ALPE d'HUEZ, France After 2,105 miles and nearly three weeks of racing, through three perilously steep climbs into the Alps, the Tour de France will be decided today in a 26-mile sprint through Grenoble. This is like deciding a marathon with a 100-meter dash.
The potentially dramatic situation emerged Friday when, in the final mountain stage of this year's Tour, Andy Schleck of Luxembourg secured the overall leader's yellow jersey, which has long eluded him this late into the competition. Unlike in the previous two Tours, he will not enter the penultimate and decisive stage behind Alberto Contador of Spain.
Brother Frank Schleck is in second, 53 seconds out, but it's Cadel Evans of Australia, 57 seconds out, who is considered the superior time trialist.
One by one, in reverse order of the standings, the riders will set out today in an individual time trial, the ultimate race against the clock. Their teammates will not be around to pull them along, as they dutifully did through ascents in the Pyrenees and the Alps.
The winner after that will sip Champagne on Sunday during the final stage, a ceremonial ride into Paris.
"I couldn't have told a writer to create a better Tour de France," Schleck said. "It's all there the suspense is perfect."
Such a competitive finish is rare in a race that is usually decided before the last time trial. Three-time Tour de France winner Greg LeMond won that way in 1989, eliminating a deficit similar to the one Evans faces. Floyd Landis also won on a final time trial in 2006, but he was later stripped of his title.
Much of the suspense lies in the Schleck-Evans showdown. Can Schleck, who is not a strong time trialist, make his lead stand up?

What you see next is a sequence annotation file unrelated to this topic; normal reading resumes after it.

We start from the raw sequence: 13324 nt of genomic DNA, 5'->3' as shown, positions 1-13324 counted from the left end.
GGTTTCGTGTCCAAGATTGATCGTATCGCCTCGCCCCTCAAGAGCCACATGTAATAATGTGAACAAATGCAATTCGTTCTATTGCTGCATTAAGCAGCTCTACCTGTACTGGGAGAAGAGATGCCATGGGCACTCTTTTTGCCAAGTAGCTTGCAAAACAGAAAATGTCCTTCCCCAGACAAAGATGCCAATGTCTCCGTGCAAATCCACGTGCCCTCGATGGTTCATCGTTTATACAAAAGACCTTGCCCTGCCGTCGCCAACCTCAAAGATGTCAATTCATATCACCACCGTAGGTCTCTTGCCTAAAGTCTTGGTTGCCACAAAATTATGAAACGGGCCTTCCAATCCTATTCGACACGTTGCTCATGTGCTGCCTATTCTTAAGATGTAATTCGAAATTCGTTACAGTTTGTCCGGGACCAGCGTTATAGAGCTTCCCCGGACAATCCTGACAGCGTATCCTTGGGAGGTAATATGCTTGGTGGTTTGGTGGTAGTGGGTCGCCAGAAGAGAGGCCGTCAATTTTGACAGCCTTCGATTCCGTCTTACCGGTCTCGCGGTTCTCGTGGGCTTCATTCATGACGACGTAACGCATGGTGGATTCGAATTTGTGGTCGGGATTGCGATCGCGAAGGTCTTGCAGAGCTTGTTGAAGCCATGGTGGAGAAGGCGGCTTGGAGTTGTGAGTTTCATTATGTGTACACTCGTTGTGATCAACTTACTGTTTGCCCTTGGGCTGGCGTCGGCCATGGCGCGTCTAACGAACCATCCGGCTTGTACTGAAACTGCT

"I'm confident I can keep this into Paris," Schleck said, referring to the yellow jersey for the race leader. He had powered into contention Thursday with a bold attack on the second of three major climbs.
Late Thursday, Contador praised Schleck's strategy and declared his own chances of winning this Tour de France over. Schleck, though, refused to dismiss Contador as a threat.
Still, Contador announced his presence, pushing the pace early, sprinting from the peloton well before the riders climbed Col du Galibier again, from the opposite side they ascended Thursday.
In doing so, Contador changed the complexion of this stage, forcing the favorites including Evans, Schleck and his brother Frank Schleck to keep pace. The eventual stage winner, Pierre Rolland of France, later said he owed Contador for pushing forward in more typical Contador fashion, teeth bared, body bouncing back and forth.
Contador will remember this Tour with disappointment, for the bad luck and the series of crashes and the sore right knee and for Thursday, too, when Andy Schleck left him behind in the mountains. Yet despite their rivalry and any bad blood lingering from last year's Tour, which Contador won, the two worked together through Galibier. Contador finished Friday's stage in third place but remained nearly four minutes behind in the overall standings.
"I may not get the win," Contador said. "But I am happy with the stage."
As Contador and Schleck sped, Evans slowed, albeit briefly, because of a mechanical issue with his bike. France's Thomas Voeckler, who had improbably retained the yellow jersey from Stage 9 until Friday, continued to plow forward as the fan favorite here. But as he had predicted for a week, he dropped in the standings, into fourth place.
Voeckler and Rolland touched off celebrations Friday on the Alpe d'Huez and throughout France. The host country has not had a cyclist win this race since 1985. Yet Voeckler hung on, day after day, his tongue wagging from exhaustion, daring the French to dream.